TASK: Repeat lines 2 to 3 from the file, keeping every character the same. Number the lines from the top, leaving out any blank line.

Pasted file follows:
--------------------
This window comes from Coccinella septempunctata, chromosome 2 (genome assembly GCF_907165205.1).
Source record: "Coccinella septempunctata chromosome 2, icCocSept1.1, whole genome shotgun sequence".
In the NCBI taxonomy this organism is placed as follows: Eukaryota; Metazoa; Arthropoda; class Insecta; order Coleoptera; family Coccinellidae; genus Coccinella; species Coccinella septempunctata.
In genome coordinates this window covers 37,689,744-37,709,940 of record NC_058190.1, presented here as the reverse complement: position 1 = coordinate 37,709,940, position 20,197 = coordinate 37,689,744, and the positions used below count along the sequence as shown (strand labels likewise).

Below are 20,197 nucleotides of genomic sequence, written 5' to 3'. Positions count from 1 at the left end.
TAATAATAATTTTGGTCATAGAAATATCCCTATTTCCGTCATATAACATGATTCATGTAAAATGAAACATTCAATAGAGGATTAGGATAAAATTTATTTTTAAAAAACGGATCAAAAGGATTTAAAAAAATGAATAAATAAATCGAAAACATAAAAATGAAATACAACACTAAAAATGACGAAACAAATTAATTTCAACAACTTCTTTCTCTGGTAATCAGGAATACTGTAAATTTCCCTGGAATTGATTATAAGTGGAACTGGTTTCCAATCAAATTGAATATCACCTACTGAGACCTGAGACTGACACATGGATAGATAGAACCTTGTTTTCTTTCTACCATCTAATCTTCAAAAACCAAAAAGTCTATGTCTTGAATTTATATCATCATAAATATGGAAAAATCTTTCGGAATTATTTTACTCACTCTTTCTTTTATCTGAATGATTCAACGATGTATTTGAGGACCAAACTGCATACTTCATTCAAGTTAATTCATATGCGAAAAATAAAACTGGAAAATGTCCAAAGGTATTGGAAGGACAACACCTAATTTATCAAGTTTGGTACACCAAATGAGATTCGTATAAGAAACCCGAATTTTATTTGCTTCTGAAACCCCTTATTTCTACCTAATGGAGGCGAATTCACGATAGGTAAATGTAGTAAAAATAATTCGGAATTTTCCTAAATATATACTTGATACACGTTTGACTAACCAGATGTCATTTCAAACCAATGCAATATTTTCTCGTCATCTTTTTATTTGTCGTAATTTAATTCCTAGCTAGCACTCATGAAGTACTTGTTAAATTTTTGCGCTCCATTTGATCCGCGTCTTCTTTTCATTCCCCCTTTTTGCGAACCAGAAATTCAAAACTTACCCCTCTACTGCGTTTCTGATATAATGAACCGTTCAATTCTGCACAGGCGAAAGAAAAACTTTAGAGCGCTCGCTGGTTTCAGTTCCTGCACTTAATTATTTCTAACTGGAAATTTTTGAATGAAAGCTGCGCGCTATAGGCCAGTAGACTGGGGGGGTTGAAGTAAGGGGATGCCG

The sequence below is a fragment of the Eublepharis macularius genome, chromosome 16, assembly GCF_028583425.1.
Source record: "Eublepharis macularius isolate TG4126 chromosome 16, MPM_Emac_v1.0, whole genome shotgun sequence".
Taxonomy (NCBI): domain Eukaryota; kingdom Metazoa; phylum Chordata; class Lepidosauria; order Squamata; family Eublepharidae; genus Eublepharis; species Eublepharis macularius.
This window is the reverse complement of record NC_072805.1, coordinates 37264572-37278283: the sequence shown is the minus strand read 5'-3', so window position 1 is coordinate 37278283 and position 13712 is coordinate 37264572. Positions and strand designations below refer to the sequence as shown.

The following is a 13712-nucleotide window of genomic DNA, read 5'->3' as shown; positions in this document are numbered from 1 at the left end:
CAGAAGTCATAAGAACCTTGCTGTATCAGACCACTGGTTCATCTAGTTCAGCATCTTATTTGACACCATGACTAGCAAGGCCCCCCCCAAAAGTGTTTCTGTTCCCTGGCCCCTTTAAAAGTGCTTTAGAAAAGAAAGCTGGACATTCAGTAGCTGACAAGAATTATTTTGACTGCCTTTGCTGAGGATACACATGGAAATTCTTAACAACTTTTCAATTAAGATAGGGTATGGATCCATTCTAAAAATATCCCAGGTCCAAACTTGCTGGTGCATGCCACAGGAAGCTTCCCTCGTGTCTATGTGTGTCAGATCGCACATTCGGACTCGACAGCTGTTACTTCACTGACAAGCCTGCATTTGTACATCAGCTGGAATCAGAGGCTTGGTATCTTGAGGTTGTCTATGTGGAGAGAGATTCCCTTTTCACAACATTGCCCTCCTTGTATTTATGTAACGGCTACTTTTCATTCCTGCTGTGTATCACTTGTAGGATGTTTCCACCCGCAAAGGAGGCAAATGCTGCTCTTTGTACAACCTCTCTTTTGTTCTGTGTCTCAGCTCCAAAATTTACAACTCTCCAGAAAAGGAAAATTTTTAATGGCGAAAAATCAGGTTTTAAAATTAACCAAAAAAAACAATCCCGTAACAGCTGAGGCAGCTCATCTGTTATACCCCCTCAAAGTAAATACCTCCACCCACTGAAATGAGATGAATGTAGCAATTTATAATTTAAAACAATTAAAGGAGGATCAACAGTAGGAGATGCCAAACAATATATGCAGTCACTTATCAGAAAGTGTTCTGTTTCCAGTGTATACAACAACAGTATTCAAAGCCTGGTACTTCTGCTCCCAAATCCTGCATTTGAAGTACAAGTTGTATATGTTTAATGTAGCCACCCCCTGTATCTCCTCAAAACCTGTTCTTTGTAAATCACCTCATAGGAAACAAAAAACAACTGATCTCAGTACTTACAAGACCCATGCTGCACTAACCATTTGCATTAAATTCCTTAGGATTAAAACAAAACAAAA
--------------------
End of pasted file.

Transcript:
Source record: "Coccinella septempunctata chromosome 2, icCocSept1.1, whole genome shotgun sequence".
In the NCBI taxonomy this organism is placed as follows: Eukaryota; Metazoa; Arthropoda; class Insecta; order Coleoptera; family Coccinellidae; genus Coccinella; species Coccinella septempunctata.